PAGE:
"I didn't have any family on that outrigger to calm me down," Olsen said, "…except for Florence."
But the Brady cast and crew could always depend on Henderson in a pinch - or as a pinch-hitter. Lloyd Schwartz explains, with a reference to the first season episode, "The Grass Is Always Greener," in which Mike and Carol Brady switch parental roles.
"Mike takes on the household chores with the girls, and Carol did things like play baseball with the boys. We used to dress Florence very sharp on the show. But she said this time, 'I'm not going to dress sharp if I'm going to play baseball.' So, she looked around the set, and noticed that I was wearing a plaid shirt, and she said, "Give me your shirt!'
I then literally gave her the shirt off my back, was left standing bare-chested on the set, while she filmed the scene perfectly."
Henderson's quick-thinking and improvisation skills while filming "Grass" was a mere foreshadowing of things to come on the set. When first cast in the series, she had just finished filming The Song of Norway, which was released theatrically in 1970, and for which she retained a short hair-style. As a result, in the initial Brady Bunch episodes, Henderson donned a blond wig, which in some ways, tamed her performance as Carol.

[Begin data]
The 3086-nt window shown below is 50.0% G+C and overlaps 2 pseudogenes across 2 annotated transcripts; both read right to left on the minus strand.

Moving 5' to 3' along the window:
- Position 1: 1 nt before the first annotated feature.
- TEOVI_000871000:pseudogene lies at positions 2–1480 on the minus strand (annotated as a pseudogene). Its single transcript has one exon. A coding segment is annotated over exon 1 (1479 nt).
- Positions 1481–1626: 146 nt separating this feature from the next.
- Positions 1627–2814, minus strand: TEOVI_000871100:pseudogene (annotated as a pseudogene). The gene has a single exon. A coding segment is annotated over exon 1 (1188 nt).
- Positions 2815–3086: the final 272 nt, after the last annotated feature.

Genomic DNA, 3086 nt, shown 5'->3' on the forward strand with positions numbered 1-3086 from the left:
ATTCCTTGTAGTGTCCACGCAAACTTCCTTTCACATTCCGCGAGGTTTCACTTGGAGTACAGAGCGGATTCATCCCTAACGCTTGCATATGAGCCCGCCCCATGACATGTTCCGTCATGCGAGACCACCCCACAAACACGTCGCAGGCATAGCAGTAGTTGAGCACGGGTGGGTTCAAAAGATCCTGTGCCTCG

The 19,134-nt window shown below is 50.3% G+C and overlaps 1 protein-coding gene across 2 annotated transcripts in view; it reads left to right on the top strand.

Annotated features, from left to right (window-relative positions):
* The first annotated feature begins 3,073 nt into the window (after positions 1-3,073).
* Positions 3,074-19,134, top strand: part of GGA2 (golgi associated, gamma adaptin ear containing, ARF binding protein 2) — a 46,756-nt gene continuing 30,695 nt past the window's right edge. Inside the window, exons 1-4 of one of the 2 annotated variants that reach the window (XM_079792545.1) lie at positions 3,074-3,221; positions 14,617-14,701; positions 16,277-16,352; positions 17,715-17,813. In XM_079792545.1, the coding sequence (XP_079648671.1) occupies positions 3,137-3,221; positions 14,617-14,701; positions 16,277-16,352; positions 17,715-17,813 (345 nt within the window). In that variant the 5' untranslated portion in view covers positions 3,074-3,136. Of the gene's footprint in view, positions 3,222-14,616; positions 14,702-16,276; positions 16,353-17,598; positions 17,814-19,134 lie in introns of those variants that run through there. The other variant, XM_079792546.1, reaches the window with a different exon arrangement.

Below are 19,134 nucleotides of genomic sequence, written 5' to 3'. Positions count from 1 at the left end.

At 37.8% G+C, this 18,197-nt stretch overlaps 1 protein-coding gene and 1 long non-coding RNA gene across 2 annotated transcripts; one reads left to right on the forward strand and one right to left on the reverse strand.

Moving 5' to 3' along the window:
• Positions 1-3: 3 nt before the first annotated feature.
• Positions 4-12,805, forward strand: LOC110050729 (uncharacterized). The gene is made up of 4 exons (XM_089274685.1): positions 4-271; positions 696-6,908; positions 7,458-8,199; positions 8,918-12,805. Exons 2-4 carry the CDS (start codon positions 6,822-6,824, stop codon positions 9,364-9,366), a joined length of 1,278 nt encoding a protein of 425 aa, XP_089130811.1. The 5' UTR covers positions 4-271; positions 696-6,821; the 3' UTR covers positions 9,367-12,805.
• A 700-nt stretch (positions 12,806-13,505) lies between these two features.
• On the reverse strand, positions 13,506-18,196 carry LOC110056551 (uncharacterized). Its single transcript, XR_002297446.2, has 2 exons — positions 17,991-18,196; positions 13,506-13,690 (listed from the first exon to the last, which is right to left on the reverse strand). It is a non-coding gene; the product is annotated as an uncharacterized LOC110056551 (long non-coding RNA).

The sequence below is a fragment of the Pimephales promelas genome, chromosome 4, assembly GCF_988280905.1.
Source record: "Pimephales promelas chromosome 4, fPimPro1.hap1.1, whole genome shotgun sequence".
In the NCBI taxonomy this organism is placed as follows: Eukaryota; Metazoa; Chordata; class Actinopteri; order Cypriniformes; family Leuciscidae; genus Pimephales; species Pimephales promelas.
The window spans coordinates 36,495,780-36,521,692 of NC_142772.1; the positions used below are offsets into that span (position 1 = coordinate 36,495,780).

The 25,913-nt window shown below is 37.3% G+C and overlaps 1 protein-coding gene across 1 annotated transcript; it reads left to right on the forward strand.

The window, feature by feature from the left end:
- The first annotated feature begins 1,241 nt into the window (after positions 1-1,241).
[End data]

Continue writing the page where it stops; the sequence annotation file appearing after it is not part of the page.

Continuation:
Once her hair grew in, and as the series continued, Henderson injected more of her real-life vibrant personality into playing Mrs. Brady. Or as Schwartz says, "Carol became much more like Florence."
That dichotomy was never more evident as when comparing the first season episode, "The Voice of Christmas," when Carol loses her voice and little Cindy asks Santa to have it return for Christmas, to the fourth season segment, "The Show Must Go On," in which Carol sings once more, this time, with McCormick's Marcia.
In "Christmas," Henderson performs the reverent Christmas carol, "O Come All Ye Faithful," while in "The Show," she and McCormick pipe out a rousing rendition of "Together Wherever We Go," the hit number from Broadway's legendary musical Gypsy.